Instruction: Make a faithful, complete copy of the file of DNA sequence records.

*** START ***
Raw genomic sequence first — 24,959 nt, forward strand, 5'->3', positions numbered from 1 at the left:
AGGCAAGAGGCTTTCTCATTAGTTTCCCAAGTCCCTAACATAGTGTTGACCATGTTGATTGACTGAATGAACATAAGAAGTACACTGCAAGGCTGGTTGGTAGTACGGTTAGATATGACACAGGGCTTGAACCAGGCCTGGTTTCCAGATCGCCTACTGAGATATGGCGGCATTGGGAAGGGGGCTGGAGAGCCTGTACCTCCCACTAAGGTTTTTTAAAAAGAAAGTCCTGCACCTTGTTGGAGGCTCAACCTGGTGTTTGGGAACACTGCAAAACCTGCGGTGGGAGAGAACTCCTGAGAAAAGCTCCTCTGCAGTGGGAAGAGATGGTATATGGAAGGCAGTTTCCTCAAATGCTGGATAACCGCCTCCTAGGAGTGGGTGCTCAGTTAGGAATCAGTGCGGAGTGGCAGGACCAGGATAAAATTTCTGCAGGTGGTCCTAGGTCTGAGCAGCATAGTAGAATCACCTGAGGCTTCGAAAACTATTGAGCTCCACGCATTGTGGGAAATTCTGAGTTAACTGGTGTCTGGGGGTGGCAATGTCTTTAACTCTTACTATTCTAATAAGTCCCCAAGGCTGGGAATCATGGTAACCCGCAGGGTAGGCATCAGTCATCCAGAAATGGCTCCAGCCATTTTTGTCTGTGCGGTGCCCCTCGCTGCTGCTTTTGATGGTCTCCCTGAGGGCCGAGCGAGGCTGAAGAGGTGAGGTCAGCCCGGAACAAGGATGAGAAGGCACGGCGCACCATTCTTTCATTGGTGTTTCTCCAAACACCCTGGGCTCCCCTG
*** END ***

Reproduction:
Raw genomic sequence first — 24,959 nt, forward strand, 5'->3', positions numbered from 1 at the left:
AGGCAAGAGGCTTTCTCATTAGTTTCCCAAGTCCCTAACATAGTGTTGACCATGTTGATTGACTGAATGAACATAAGAAGTACACTGCAAGGCTGGTTGGTAGTACGGTTAGATATGACACAGGGCTTGAACCAGGCCTGGTTTCCAGATCGCCTACTGAGATATGGCGGCATTGGGAAGGGGGCTGGAGAGCCTGTACCTCCCACTAAGGTTTTTTAAAAAGAAAGTCCTGCACCTTGTTGGAGGCTCAACCTGGTGTTTGGGAACACTGCAAAACCTGCGGTGGGAGAGAACTCCTGAGAAAAGCTCCTCTGCAGTGGGAAGAGATGGTATATGGAAGGCAGTTTCCTCAAATGCTGGATAACCGCCTCCTAGGAGTGGGTGCTCAGTTAGGAATCAGTGCGGAGTGGCAGGACCAGGATAAAATTTCTGCAGGTGGTCCTAGGTCTGAGCAGCATAGTAGAATCACCTGAGGCTTCGAAAACTATTGAGCTCCACGCATTGTGGGAAATTCTGAGTTAACTGGTGTCTGGGGGTGGCAATGTCTTTAACTCTTACTATTCTAATAAGTCCCCAAGGCTGGGAATCATGGTAACCCGCAGGGTAGGCATCAGTCATCCAGAAATGGCTCCAGCCATTTTTGTCTGTGCGGTGCCCCTCGCTGCTGCTTTTGATGGTCTCCCTGAGGGCCGAGCGAGGCTGAAGAGGTGAGGTCAGCCCGGAACAAGGATGAGAAGGCACGGCGCACCATTCTTTCATTGGTGTTTCTCCAAACACCCTGGGCTCCCCTG